Figure 4: Up status metric definition


In case of a consumer, we want to know if it is getting behind. That is to say, not handling all incoming messages as it should. When the lag is higher than zero, it usually indicates a problem that needs our attention. So, for that, we use the kafka_consumer_group_rep_lag metric. Example,

Figure 5: Consumer lag metric definition

Events consumed

Also for a consumer, and besides measuring lag, we want to know the number of consumed events. Therefore, we use the kafka_consumer_records_consumed_total_records_total metric. Example,

Figure 6: Consumed events metric definition

Events produced

The same way we measure the consumed events, we want to measure the events produced. In this case, we use the kafka_producer_record_send_total_total metric. Example,

Figure 7: Produced events metric definition

Other metrics

In some cases, we may not have an existing metric we can use and will need to add custom metrics. For example, knowing the events sent to Elasticsearch. In this situation, we had to create a custom metric, which we named metrics_sent_events_total, to measure that specifically.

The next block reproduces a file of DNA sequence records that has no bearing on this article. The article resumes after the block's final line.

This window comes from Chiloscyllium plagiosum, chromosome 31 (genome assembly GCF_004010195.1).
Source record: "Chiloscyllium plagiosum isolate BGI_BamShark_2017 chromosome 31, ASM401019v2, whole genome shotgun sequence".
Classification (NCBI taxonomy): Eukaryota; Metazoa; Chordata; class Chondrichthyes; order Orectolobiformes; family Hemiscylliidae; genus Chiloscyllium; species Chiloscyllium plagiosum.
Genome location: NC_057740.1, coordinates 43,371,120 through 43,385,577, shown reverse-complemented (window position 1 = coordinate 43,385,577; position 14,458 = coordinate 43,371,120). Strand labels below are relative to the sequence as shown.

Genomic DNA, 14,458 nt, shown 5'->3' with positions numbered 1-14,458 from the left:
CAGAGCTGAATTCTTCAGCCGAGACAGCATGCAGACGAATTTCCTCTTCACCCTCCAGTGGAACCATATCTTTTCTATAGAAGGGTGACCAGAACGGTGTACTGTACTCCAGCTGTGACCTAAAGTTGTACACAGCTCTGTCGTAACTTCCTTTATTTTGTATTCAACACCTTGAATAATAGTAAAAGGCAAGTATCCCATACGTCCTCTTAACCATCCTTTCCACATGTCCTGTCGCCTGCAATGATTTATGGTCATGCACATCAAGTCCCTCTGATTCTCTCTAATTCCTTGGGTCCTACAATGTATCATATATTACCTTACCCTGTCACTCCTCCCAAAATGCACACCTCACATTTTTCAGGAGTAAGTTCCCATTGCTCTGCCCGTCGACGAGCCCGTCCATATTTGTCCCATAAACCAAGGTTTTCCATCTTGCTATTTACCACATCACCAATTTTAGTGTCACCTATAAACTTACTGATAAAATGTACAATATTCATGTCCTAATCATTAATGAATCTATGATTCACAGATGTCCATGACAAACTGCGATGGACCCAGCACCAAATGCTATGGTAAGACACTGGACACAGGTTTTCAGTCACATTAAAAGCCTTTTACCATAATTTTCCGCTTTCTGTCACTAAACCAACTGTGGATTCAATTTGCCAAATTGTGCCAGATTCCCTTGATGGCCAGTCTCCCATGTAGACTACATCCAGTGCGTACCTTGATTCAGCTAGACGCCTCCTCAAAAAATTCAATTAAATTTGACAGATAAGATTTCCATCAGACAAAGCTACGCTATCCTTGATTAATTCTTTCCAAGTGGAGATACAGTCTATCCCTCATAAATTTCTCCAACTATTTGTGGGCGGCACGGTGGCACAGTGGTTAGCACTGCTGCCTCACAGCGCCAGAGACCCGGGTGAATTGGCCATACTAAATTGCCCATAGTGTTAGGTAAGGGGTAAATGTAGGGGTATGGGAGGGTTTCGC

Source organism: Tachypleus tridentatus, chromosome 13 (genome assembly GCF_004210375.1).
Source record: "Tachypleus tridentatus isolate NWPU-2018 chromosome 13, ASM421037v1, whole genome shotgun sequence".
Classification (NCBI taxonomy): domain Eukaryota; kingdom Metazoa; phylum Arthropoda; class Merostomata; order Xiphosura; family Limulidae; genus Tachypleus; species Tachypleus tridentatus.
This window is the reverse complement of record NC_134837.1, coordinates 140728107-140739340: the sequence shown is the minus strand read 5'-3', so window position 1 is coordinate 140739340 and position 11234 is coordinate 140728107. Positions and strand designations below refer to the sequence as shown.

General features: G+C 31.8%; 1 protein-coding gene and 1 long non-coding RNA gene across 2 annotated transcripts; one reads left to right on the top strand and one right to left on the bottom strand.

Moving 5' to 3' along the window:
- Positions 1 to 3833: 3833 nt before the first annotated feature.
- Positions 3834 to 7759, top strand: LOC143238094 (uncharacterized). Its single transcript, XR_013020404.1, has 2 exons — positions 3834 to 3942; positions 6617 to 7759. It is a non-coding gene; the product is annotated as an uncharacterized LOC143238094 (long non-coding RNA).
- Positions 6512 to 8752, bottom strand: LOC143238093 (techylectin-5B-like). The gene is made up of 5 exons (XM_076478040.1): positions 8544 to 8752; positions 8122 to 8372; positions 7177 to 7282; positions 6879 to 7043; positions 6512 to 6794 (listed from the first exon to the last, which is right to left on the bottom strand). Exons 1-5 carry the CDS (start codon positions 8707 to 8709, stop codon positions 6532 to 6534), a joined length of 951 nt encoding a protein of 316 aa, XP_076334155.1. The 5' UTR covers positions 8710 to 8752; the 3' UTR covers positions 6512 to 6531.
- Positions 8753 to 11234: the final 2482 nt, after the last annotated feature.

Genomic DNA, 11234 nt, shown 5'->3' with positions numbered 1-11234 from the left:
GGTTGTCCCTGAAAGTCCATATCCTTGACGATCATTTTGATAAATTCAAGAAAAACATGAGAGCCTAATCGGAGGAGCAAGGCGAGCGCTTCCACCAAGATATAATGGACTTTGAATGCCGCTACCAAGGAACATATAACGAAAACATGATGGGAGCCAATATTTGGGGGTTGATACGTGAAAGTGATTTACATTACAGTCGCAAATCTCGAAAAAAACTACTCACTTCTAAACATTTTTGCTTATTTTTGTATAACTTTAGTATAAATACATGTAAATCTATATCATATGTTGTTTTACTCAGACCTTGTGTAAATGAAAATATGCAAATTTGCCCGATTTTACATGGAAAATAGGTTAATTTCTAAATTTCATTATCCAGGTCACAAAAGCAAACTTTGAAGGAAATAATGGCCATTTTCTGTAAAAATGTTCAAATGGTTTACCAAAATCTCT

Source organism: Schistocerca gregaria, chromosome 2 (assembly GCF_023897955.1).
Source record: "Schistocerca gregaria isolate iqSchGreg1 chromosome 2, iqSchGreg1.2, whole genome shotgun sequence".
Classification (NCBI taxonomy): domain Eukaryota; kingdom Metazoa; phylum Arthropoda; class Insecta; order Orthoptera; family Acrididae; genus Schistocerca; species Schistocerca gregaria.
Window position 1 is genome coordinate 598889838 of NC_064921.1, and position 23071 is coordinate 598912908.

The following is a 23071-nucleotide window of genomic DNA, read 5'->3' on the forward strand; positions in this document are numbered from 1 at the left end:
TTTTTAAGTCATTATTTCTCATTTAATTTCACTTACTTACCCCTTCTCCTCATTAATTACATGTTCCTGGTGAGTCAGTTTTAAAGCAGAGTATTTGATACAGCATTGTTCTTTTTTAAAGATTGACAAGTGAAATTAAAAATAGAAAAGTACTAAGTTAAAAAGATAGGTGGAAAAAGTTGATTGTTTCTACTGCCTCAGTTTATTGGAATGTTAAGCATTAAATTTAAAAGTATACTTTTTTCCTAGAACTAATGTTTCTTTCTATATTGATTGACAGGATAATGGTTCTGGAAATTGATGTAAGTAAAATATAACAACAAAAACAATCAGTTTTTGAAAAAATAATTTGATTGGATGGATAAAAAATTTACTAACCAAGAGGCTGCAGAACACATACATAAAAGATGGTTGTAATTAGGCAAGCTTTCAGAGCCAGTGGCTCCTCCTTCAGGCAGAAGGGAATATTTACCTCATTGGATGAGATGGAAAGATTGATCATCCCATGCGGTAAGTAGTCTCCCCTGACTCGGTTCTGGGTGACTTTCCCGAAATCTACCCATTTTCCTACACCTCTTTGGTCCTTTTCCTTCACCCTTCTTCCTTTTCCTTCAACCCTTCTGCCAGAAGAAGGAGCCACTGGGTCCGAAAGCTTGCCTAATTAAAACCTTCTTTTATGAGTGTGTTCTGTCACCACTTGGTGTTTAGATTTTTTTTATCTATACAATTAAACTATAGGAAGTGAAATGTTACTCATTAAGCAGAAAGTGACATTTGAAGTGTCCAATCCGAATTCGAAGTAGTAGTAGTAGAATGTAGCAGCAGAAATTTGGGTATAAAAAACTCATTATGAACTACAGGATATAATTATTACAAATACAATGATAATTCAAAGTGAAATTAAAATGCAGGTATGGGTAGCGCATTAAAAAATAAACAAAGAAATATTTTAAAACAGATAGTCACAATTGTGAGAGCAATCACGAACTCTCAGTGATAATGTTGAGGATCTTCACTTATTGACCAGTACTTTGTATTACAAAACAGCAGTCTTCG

Step 3 – Flow Chart your business process with Grafana

We added a valuable plugin to our Grafana, which is the FlowCharting panel. As a result, we are able to use and animate the draw we made of our business process flow.

If you have read our Healthy recipe for a DevOps Dashboard (set link), you already know how to create a new dashboard. Therefore, we will now focus on how we use the FlowCharting plugin to create our business overview dashboard.


Add flow charting panel

We add a panel and choose the FlowCharting one. At this point, we can immediately set the Source Content with the content we have on the business process file we saved before.

Figure 8: FlowCharting with drawing source content

Detail your metrics

Now that we have the panel in place, we go to the Queries tab where we specify all metrics we want to use. For that, we need to specify the metric and name it for later use. For example, we want to specify the up metric. How can we do that?